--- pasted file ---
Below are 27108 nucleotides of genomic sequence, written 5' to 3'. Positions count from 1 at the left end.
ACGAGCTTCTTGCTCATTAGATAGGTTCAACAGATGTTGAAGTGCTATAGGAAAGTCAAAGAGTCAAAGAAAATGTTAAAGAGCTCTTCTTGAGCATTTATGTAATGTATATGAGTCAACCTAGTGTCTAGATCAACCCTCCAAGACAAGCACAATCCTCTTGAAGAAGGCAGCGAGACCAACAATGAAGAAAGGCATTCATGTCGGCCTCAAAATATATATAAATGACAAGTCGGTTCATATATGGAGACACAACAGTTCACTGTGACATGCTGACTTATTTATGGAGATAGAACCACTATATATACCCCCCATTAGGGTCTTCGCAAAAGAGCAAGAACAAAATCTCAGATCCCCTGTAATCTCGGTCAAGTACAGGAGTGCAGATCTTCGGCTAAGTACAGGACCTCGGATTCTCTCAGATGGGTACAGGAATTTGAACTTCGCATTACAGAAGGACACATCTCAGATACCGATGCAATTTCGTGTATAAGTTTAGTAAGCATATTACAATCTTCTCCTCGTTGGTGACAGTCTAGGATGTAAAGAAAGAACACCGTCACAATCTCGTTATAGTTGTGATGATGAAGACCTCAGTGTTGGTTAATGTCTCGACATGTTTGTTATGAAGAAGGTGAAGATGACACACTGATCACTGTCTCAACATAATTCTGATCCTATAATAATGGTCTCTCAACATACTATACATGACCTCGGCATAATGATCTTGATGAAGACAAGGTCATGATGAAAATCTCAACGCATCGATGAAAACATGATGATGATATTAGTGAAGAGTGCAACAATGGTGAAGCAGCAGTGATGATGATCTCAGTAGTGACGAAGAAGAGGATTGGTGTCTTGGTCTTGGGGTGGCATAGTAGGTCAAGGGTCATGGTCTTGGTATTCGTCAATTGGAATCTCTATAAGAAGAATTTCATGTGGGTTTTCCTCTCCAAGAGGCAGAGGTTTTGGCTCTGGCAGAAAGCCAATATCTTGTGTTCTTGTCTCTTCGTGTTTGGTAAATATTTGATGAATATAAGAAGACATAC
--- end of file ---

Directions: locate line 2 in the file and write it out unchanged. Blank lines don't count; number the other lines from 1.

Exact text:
ACGAGCTTCTTGCTCATTAGATAGGTTCAACAGATGTTGAAGTGCTATAGGAAAGTCAAAGAGTCAAAGAAAATGTTAAAGAGCTCTTCTTGAGCATTTATGTAATGTATATGAGTCAACCTAGTGTCTAGATCAACCCTCCAAGACAAGCACAATCCTCTTGAAGAAGGCAGCGAGACCAACAATGAAGAAAGGCATTCATGTCGGCCTCAAAATATATATAAATGACAAGTCGGTTCATATATGGAGACACAACAGTTCACTGTGACATGCTGACTTATTTATGGAGATAGAACCACTATATATACCCCCCATTAGGGTCTTCGCAAAAGAGCAAGAACAAAATCTCAGATCCCCTGTAATCTCGGTCAAGTACAGGAGTGCAGATCTTCGGCTAAGTACAGGACCTCGGATTCTCTCAGATGGGTACAGGAATTTGAACTTCGCATTACAGAAGGACACATCTCAGATACCGATGCAATTTCGTGTATAAGTTTAGTAAGCATATTACAATCTTCTCCTCGTTGGTGACAGTCTAGGATGTAAAGAAAGAACACCGTCACAATCTCGTTATAGTTGTGATGATGAAGACCTCAGTGTTGGTTAATGTCTCGACATGTTTGTTATGAAGAAGGTGAAGATGACACACTGATCACTGTCTCAACATAATTCTGATCCTATAATAATGGTCTCTCAACATACTATACATGACCTCGGCATAATGATCTTGATGAAGACAAGGTCATGATGAAAATCTCAACGCATCGATGAAAACATGATGATGATATTAGTGAAGAGTGCAACAATGGTGAAGCAGCAGTGATGATGATCTCAGTAGTGACGAAGAAGAGGATTGGTGTCTTGGTCTTGGGGTGGCATAGTAGGTCAAGGGTCATGGTCTTGGTATTCGTCAATTGGAATCTCTATAAGAAGAATTTCATGTGGGTTTTCCTCTCCAAGAGGCAGAGGTTTTGGCTCTGGCAGAAAGCCAATATCTTGTGTTCTTGTCTCTTCGTGTTTGGTAAATATTTGATGAATATAAGAAGACATAC